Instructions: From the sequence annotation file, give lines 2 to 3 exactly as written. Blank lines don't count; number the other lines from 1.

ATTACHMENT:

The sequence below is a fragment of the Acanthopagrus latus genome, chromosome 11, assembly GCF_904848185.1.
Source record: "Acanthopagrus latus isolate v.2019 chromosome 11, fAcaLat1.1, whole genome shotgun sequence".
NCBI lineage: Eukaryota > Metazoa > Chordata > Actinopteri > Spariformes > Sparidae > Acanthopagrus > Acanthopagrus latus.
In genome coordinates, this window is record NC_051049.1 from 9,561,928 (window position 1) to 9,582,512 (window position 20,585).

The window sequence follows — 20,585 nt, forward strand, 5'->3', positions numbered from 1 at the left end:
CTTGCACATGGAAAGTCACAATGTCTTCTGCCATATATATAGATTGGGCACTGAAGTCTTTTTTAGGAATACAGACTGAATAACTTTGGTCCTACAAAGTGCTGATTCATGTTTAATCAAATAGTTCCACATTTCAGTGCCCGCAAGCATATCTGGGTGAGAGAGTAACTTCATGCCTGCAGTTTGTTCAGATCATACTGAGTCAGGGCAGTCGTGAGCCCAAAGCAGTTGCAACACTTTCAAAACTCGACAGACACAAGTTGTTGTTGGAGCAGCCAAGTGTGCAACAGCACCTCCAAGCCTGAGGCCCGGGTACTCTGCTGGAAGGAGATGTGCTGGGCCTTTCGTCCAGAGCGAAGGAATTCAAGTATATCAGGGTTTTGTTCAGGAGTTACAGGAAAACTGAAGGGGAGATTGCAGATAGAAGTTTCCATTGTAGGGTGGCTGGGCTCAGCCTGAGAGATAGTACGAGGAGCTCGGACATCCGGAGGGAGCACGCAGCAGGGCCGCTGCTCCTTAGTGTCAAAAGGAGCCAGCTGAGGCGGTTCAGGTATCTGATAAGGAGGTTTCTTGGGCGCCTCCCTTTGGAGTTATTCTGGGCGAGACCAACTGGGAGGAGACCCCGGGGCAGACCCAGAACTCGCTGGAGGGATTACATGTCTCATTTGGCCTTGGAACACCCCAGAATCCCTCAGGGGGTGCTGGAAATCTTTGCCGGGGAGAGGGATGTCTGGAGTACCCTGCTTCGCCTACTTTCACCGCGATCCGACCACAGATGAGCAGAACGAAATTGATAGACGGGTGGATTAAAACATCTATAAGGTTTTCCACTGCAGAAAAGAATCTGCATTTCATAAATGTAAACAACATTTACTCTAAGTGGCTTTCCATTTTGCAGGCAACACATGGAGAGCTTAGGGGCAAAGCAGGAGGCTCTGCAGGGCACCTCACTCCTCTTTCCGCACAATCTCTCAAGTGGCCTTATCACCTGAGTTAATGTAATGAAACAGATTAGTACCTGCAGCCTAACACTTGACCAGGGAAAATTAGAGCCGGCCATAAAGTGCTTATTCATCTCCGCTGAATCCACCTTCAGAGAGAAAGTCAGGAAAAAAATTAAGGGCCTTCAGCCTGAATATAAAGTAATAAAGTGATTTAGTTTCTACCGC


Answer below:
Source record: "Acanthopagrus latus isolate v.2019 chromosome 11, fAcaLat1.1, whole genome shotgun sequence".
NCBI lineage: Eukaryota > Metazoa > Chordata > Actinopteri > Spariformes > Sparidae > Acanthopagrus > Acanthopagrus latus.